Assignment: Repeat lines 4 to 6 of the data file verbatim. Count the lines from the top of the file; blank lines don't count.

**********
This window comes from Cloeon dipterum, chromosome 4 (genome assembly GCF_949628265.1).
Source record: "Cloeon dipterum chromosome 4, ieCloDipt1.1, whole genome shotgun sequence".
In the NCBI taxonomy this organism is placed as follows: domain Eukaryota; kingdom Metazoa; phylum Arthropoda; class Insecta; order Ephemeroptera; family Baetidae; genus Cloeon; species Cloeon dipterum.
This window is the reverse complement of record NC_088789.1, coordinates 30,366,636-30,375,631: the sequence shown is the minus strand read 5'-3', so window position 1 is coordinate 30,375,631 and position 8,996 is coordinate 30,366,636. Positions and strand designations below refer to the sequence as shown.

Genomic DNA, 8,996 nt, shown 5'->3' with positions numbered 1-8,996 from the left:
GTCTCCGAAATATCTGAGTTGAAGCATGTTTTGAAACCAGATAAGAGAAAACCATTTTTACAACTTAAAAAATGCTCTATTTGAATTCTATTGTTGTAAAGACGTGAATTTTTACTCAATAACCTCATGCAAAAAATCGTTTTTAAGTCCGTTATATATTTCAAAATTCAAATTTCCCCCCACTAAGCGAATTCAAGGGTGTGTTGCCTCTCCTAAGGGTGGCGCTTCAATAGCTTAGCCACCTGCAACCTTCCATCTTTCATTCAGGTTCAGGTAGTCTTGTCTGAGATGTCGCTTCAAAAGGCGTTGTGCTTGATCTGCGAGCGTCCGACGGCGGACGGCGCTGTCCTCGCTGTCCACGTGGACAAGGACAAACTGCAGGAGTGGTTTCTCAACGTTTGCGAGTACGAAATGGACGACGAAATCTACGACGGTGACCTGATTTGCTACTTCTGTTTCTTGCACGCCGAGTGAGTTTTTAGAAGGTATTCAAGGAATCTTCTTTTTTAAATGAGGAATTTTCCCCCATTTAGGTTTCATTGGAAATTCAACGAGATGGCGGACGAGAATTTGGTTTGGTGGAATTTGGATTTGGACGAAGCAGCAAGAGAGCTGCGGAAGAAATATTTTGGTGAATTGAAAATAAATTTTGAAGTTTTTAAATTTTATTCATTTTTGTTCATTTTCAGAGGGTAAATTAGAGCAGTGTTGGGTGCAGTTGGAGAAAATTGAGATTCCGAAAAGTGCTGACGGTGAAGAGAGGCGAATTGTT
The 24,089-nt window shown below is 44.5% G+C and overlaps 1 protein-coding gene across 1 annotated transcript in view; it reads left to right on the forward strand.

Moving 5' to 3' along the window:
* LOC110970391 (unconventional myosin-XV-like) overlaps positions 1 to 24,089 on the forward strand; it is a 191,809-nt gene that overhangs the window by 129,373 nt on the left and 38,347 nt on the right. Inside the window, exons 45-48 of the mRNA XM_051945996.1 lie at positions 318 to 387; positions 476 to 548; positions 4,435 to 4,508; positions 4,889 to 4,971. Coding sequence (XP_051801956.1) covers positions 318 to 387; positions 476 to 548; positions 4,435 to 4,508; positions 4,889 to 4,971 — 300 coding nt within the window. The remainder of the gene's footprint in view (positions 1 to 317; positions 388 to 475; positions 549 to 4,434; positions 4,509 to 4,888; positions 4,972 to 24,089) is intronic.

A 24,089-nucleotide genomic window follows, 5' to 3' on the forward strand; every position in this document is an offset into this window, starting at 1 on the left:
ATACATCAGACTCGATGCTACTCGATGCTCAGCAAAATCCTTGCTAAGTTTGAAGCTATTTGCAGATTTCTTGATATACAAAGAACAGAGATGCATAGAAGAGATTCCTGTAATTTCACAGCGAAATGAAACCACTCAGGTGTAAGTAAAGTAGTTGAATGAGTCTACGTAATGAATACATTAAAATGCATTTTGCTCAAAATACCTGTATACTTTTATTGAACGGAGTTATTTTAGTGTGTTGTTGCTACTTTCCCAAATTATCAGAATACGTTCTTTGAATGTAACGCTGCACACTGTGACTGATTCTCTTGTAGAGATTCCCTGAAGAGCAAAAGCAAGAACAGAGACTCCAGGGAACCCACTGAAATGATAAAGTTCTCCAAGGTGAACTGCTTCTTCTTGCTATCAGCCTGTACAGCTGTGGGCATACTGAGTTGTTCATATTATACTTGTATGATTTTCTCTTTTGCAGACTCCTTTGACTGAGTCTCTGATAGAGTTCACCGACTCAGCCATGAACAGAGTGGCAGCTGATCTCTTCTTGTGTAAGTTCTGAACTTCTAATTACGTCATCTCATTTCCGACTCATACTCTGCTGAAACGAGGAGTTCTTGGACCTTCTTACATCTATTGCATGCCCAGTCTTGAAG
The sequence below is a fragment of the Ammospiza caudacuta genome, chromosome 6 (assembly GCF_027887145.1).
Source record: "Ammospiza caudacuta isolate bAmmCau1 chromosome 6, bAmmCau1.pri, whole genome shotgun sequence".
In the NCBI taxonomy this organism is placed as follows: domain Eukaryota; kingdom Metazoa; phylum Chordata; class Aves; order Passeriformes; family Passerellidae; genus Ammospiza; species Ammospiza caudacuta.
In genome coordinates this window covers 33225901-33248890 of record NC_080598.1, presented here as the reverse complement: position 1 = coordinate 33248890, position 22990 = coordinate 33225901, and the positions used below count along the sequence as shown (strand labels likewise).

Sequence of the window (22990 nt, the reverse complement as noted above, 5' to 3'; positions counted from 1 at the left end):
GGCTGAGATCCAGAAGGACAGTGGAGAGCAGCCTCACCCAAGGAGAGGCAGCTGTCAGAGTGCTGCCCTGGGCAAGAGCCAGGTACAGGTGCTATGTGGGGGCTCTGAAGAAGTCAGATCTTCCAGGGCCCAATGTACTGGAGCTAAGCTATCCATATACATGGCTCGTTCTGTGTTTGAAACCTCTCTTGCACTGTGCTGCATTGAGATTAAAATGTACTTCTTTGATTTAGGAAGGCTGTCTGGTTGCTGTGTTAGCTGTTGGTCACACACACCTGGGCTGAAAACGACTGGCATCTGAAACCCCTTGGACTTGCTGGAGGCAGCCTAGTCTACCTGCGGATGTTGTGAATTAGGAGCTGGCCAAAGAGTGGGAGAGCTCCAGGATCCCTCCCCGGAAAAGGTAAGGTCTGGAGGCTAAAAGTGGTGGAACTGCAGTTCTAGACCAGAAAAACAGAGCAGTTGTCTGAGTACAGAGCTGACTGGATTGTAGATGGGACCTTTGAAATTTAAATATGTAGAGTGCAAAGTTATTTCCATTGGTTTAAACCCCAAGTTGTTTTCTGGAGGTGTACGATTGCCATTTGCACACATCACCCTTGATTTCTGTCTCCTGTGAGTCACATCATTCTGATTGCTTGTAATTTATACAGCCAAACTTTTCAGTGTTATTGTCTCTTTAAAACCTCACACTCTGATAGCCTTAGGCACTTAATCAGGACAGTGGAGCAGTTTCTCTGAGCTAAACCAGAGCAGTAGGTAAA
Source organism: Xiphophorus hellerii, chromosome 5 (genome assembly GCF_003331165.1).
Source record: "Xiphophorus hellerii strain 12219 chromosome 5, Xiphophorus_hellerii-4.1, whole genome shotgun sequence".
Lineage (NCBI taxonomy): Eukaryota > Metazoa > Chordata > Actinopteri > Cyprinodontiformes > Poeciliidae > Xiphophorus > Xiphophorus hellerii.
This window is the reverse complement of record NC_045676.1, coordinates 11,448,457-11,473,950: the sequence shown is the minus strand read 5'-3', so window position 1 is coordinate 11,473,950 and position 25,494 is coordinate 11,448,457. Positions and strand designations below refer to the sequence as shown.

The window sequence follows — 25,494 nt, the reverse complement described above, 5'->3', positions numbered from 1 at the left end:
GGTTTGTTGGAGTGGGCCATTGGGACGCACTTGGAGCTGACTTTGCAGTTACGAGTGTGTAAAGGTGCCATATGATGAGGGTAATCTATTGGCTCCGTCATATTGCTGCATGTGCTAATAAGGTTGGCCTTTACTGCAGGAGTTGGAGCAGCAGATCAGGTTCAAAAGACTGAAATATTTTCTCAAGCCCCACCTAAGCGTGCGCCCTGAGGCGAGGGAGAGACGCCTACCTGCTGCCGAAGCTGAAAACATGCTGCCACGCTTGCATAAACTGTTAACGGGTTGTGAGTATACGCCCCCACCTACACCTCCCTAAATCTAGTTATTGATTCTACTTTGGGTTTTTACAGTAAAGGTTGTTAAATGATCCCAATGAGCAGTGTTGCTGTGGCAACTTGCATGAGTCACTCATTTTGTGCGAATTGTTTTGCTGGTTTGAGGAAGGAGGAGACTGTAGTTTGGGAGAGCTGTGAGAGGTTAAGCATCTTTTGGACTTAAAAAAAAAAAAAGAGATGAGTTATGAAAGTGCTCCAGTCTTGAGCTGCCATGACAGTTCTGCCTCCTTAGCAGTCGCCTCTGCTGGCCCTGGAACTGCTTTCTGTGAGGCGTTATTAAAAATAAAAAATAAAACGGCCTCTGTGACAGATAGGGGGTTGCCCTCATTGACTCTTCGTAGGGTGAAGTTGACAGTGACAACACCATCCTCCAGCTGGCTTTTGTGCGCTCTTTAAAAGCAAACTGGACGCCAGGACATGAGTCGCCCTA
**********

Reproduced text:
This window is the reverse complement of record NC_088789.1, coordinates 30,366,636-30,375,631: the sequence shown is the minus strand read 5'-3', so window position 1 is coordinate 30,375,631 and position 8,996 is coordinate 30,366,636. Positions and strand designations below refer to the sequence as shown.

Genomic DNA, 8,996 nt, shown 5'->3' with positions numbered 1-8,996 from the left:
GTCTCCGAAATATCTGAGTTGAAGCATGTTTTGAAACCAGATAAGAGAAAACCATTTTTACAACTTAAAAAATGCTCTATTTGAATTCTATTGTTGTAAAGACGTGAATTTTTACTCAATAACCTCATGCAAAAAATCGTTTTTAAGTCCGTTATATATTTCAAAATTCAAATTTCCCCCCACTAAGCGAATTCAAGGGTGTGTTGCCTCTCCTAAGGGTGGCGCTTCAATAGCTTAGCCACCTGCAACCTTCCATCTTTCATTCAGGTTCAGGTAGTCTTGTCTGAGATGTCGCTTCAAAAGGCGTTGTGCTTGATCTGCGAGCGTCCGACGGCGGACGGCGCTGTCCTCGCTGTCCACGTGGACAAGGACAAACTGCAGGAGTGGTTTCTCAACGTTTGCGAGTACGAAATGGACGACGAAATCTACGACGGTGACCTGATTTGCTACTTCTGTTTCTTGCACGCCGAGTGAGTTTTTAGAAGGTATTCAAGGAATCTTCTTTTTTAAATGAGGAATTTTCCCCCATTTAGGTTTCATTGGAAATTCAACGAGATGGCGGACGAGAATTTGGTTTGGTGGAATTTGGATTTGGACGAAGCAGCAAGAGAGCTGCGGAAGAAATATTTTGGTGAATTGAAAATAAATTTTGAAGTTTTTAAATTTTATTCATTTTTGTTCATTTTCAGAGGGTAAATTAGAGCAGTGTTGGGTGCAGTTGGAGAAAATTGAGATTCCGAAAAGTGCTGACGGTGAAGAGAGGCGAATTGTT